[56 NJSuper Page 19] Plaintiffs, as legal owners of improved real estate known as 52 Milford Avenue, Newark, New Jersey, entered into a contract on December 31, 1958 to sell the property to the defendant for the sum of $10,000, title to close March 31, 1959. Plaintiffs have tendered a
deed, but defendant has refused to take title for reasons which will hereafter appear. Plaintiffs seek a judgment for specific performance of the contract of sale. Defendant claims that the plaintiff Irving Agisim, as testamentary guardian and trustee of Marsha Mona Masoff, cannot legally sell his ward's interest in this property because the will under which he was appointed contains no power of sale. There is the further claim that there is an outstanding curtesy right for which no deed or release has been tendered.
The facts are not in dispute and have been stipulated. Additional facts requested by the court have been submitted by consent in a supplemental affidavit of the guardian. The matter came on for resolution upon the plaintiffs' motion for summary judgment. There being no factual dispute and the problem being one of law only, it is appropriate to dispose of the issue by such a motion. R.R. 4:58-3; Judson v. People's Bank & Trust Co. of Westfield , 17 N.J. 67 (1954); Tanenbaum v. Sylvan Builders, Inc. , 29 N.J. 63, 67 (1959).
The facts are these: Lillian Masoff Krushen died testate December 6, 1954, seized of the lands and premises above mentioned, together with some small amount of personal property. She left surviving a husband, Herman Krushen, and two children by a former marriage, Marsha Mona Masoff and Judith Claire Masoff (hereinafter referred to respectively as "Marsha" and "Judith"). Both children were minors at the time of her death. Judith became of age January 20, 1956. Marsha is presently 17 years of age and is a student at a local high school. The father of these children died November 9, 1949, leaving no estate. After his death the mother married Herman Krushen. Prior to that marriage she and Krushen entered into a prenuptial agreement dated September 4, 1953, in which reference to the property 52 Milford Avenue, Newark, New Jersey, is made and by the terms of which Krushen agreed that, in consideration of the solemnization of the marriage, he waived and relinquished any right which might become vested in
him as husband or widower, either by way of curtesy or otherwise, in said lands and premises. The agreement also provided that upon the request of Lillian Masoff, "or of her heirs, executors, administrators or assigns," he would execute any documents necessary to enable her or them to mortgage or convey said real estate, and it was further stated that any document executed by her or them for the purpose of encumbering or conveying the property would be valid and effectual to pass "a clear and perfect title" to said land and should have the effect of barring his curtesy or any other right which he may have therein. Since the death of Mrs. Krushen, Herman Krushen has remarried and removed himself from the household. His signature on a deed or release of curtesy cannot be obtained.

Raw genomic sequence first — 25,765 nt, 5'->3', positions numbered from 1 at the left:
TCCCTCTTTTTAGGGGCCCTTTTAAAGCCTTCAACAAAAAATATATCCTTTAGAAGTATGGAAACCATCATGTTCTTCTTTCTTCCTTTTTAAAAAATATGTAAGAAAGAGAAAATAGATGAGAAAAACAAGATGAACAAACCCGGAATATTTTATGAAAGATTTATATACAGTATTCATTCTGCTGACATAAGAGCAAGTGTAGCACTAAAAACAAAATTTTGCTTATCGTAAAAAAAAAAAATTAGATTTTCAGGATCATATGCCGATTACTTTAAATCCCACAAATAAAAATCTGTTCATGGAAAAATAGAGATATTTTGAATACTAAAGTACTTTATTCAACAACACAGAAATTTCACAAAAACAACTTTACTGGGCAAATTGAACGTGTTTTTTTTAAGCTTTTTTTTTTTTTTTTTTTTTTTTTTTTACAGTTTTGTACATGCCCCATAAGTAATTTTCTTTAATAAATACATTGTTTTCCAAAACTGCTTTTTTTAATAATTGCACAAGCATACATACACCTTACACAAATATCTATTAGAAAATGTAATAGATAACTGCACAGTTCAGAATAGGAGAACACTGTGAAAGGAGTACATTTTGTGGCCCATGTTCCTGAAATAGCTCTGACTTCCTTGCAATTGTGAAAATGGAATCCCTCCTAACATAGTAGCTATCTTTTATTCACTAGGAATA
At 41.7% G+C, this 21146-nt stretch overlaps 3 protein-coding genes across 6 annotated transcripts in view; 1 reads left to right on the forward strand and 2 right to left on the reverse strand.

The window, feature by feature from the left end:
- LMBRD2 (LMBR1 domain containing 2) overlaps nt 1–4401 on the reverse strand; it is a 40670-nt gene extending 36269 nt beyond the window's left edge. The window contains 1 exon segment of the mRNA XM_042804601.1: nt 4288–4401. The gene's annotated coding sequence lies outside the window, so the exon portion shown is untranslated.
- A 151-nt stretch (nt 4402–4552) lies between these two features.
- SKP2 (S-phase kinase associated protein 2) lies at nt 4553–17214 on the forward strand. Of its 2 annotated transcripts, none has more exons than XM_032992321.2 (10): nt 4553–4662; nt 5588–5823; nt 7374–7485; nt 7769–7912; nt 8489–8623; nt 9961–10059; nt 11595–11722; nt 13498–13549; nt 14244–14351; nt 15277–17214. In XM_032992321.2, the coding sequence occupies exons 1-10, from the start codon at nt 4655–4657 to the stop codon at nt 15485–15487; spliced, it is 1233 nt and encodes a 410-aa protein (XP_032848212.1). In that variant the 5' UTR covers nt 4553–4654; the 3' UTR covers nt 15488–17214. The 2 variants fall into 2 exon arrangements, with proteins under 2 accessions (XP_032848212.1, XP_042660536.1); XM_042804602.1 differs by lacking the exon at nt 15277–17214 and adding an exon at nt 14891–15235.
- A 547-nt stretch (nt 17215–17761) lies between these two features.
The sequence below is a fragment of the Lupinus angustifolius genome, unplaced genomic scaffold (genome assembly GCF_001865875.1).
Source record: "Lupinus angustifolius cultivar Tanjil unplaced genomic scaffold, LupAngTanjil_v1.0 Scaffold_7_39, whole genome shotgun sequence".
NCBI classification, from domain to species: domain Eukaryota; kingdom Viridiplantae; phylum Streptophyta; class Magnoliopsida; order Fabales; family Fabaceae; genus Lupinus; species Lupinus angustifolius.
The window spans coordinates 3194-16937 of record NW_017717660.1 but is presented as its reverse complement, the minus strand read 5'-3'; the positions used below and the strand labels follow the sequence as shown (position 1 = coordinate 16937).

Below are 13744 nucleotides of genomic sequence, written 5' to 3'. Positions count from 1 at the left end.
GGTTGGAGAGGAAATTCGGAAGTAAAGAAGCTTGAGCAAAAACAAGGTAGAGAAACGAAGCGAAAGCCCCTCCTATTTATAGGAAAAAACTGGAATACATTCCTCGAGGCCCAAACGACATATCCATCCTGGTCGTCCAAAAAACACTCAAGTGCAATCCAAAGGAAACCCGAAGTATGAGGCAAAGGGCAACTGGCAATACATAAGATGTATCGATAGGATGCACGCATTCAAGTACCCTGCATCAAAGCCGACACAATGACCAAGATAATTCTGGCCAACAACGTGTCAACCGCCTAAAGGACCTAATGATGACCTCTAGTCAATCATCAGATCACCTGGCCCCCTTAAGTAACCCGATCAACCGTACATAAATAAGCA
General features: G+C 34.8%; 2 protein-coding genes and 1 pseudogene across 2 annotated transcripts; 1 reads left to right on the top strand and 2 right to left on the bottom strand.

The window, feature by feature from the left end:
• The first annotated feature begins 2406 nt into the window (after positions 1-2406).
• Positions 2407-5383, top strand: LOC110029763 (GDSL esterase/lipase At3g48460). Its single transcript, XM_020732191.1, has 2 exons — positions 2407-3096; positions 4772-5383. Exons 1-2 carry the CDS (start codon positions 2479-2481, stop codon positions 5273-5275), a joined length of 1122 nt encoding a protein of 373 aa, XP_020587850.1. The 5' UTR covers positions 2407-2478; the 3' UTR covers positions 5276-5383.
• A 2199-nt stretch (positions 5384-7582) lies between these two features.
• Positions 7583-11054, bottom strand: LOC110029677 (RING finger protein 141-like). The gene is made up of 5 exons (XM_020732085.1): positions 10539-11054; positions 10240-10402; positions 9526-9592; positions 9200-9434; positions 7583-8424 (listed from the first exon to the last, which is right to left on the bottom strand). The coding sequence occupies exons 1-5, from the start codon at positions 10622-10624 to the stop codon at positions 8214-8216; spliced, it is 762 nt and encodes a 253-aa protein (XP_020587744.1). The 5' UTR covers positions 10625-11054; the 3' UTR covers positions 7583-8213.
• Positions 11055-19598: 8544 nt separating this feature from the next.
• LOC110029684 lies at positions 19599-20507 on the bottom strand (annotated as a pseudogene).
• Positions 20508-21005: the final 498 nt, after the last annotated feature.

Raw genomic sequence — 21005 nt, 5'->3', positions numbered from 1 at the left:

By paragraph Second of her will, dated March 16, 1954, Mrs. Krushen devised and bequeathed her residuary estate, real, personal or mixed, to her daughters, Judith and Marsha, share and share alike. In paragraph Third she provided that if either daughter should be under the age of 21 years at the time of the testatrix' death, the custody of such daughter during minority should be awarded to the testatrix' nephew, Irving Agisim, whom she named as testamentary guardian and trustee. In the same paragraph she directed the guardian and trustee to use as much of the principal and income of the legacy of either daughter as he should deem advisable for the support of said daughter and, upon the latter attaining the age of 21 years, the balance then remaining was to be paid to her. Mr. Agisim was appointed executor, "with full powers." The testatrix did not give to Mr. Agisim, either as testamentary guardian, trustee or executor, specific power of sale of the real estate.
Mrs. Krushen left a very small personal estate and some insurance. The moneys have been used by the guardian for the support of the children. On January 20, 1956 Judith became of age and the balance remaining in her trust fund was paid over to her. At the present time there is a balance in Marsha's fund of $1,200. This is the only
asset of that trust fund, except Marsha's one-half interest in the Milford Avenue property.
The proof submitted shows that the real property for the last 12 months has been operated at a net loss of about $1,300. In order to prevent criminal action on the part of the Newark Board of Health, repairs must be made soon and these will cost between $1,500 and $1,600. The neighborhood is not a good one and the value of the property will not be increased by the spending of this money. There is no source from which money can be secured for Marsha's share of the cost, except the remaining funds in the guardian's possession.
The guardian believes it to be for the best interests of Marsha that the property be sold, so that money can be secured for her future support and maintenance. The amount required for her annual support is $1,800. She has no income at all, except the sum of $51.30 per month which she is receiving as social security benefits, but this payment will stop on May 31, 1959, when she will become 18 years of age. Both her sister Judith and the guardian have been required to use their personal funds for Marsha's support, and the trust is indebted to the guardian for these advancements in a sum in excess of $600. Marsha desires upon completion of high school this ...